Wednesday, February 3, 2010

J.D. Salinger

In this morning's Post (here), Kathleen Parker uses the overlap of J.D. Salinger's death last week and the publication by Andrew Young of the John Edwards tell-all to reflect on -- and lament -- the end of privacy in America.

Parker pines for more people like Salinger and Harper Lee, who zealously guard their private lives and are not interested in fame or publicity. She frames privacy in terms of "enigma" -- I really like thinking about it that way.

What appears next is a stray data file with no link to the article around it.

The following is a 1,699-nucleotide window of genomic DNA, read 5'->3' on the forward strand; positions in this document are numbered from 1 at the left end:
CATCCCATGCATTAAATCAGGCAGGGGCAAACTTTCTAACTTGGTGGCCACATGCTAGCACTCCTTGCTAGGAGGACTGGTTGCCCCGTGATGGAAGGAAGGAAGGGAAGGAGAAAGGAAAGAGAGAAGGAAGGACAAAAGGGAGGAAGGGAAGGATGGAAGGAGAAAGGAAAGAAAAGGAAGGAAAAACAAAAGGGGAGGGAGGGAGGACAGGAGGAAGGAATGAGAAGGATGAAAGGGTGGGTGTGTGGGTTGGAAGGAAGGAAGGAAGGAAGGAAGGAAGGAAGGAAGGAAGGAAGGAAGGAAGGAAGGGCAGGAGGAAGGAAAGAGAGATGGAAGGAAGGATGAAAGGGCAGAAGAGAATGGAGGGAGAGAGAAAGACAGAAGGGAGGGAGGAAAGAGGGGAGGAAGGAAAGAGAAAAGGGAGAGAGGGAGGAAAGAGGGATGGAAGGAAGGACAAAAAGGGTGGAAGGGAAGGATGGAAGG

Here's an excerpt:
As we mourn the death of an author who prized personal space above fame and fortune, we might also mourn the dearth of enigma. Ultimately, respecting another's privacy is an act of self-respect, of which we have too little.
When I read Catcher in the Rye in Mr. Gardner's 11th grade class, I was definitely a fan. I did not identify with Holden (he was way too alternative and urban for me), but I loved the way the book was written and the way it put me uniquely inside the head of someone my age: this made me think more vividly about what was going on in other people's heads, and how they might be viewing the world totally differently than me.

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